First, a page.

- Author: Carolyn de la Peña
What would you think if someone told you that they were fighting for a “share” of your stomach? Bring to mind organ harvesting? Invasion? Theft?
I first heard this term a month ago when I took part in a gathering of food experts. Someone recalled recently overhearing soda company executives brainstorming how they could increase what they referred to as “stomach share.” They were seeking to expand their product lines (from sodas, to juices, waters, and exercise drinks) to make sure that whenever someone drank a beverage, any beverage, it was theirs. What was particularly disturbing, he recalled, was how little the consumer figured in the equation. The goal was to get product into stomach, as often as possible.
- Author: Janet L. White
Dipping fresh bread into olive oil has become a popular alternative to coating it with butter. Olive oil consists of 85 percent unsaturated fats, and when substituted for saturated fat in the diet can promote ”good” cholesterol (high density lipoprotein or HDL), reducing risk of coronary artery disease.
Some olive oils are more beneficial than others. "Extra virgin" olive oil (EVOO), for instance, is extracted from the olive fruit without using heat or chemical solvents. This mechanical process retains the highest amount of natural “phenolic compounds” — antioxidants and anti-inflammatory agents. Such compounds both retard oxidation in the olive oil (keeping it fresh and preventing rancidity)...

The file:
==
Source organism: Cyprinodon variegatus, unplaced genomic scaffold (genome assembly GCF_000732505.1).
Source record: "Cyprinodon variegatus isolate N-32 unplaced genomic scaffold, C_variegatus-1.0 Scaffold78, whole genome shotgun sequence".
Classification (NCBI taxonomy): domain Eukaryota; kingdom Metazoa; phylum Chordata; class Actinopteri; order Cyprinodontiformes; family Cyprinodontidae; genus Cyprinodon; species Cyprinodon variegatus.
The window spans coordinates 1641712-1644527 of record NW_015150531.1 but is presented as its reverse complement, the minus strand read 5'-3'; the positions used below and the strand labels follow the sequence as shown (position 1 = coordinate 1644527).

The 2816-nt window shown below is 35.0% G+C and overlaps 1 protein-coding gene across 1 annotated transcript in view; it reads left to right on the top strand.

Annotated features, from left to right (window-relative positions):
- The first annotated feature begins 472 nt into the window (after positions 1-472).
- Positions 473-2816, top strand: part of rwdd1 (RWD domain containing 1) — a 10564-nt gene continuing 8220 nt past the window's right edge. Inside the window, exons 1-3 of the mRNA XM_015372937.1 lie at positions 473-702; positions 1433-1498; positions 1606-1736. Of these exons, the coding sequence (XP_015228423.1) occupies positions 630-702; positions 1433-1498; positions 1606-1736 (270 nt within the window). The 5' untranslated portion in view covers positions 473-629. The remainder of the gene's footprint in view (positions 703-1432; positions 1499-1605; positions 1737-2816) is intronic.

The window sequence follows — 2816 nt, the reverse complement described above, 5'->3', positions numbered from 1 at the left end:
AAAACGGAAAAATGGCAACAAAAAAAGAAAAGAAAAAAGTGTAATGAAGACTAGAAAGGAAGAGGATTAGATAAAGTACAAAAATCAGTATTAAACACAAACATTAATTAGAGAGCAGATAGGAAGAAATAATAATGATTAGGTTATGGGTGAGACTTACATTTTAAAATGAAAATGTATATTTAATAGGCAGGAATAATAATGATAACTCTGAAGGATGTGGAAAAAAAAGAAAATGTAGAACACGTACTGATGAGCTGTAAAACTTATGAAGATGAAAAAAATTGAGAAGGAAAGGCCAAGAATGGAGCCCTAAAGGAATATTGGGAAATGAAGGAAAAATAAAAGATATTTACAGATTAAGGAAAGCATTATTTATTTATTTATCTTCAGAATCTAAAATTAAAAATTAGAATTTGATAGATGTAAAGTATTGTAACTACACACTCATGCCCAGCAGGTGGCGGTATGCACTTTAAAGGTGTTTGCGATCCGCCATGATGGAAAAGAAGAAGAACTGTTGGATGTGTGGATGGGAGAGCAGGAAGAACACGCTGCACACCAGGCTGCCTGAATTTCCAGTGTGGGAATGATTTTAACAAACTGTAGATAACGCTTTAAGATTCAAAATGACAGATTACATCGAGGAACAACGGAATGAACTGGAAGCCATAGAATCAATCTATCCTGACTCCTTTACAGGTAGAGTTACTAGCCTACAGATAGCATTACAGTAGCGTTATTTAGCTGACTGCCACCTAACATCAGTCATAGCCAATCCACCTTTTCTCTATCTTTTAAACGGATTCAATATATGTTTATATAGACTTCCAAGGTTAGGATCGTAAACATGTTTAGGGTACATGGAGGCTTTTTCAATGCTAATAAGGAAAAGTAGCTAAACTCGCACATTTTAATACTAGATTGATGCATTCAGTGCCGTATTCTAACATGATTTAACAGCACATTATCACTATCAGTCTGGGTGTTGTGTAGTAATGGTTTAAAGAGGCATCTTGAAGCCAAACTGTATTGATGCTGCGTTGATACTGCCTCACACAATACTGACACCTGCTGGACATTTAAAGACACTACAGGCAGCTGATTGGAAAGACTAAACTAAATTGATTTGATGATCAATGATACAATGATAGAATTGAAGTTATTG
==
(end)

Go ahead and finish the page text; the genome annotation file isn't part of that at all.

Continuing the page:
- Author: John Stumbos
A new winery, brewery and food-processing complex began operations this fall at UC Davis. Part of the Robert Mondavi Institute for Wine and Food Science, the technologically sophisticated facilities will be used to teach students, conduct research, and solve practical problems related to foods, beverages and health.
The south wing of the new complex is home to the August A. Busch III Brewing and Food Science Laboratory, which includes the brewery, general foods-processing plant and milk-processing laboratory. The complex’s north wing houses a new teaching-and-research winery. The complex is adjacent to a 12-acre teaching-and-research vineyard and across a courtyard from the departments of Food Science and Technology,...
- Author: Iqbal Pittalwala
At 925 million, the number of hungry people in the world is unacceptably high.
To combat world hunger, many scientists are working on developing crops that can resist disease and withstand the elements, from drought to floods. One such scientist is Sean Cutler at UC Riverside, whose breakthrough discovery last year of pyrabactin has brought drought-tolerant crops closer to becoming reality and spawned new research in several labs around the world.
- Author: Rachel A. Surls
With a population of more than 10 million residents, Los Angeles County faces enormous challenges related to poverty and hunger. Over a million L.A. County residents face hunger or food insecurity every day, according to the Los Angeles Regional Food Bank. A Sept. 6 Los Angeles Times article detailed the problems faced by local food pantries, as they struggle to cope with a demand for food that’s risen by 48 percent in just two years. At the same time, with cheap fast food, and limited access to affordable healthy food, childhood obesity is an increasingly critical problem. Forty percent of middle-school age children in Los Angeles County are...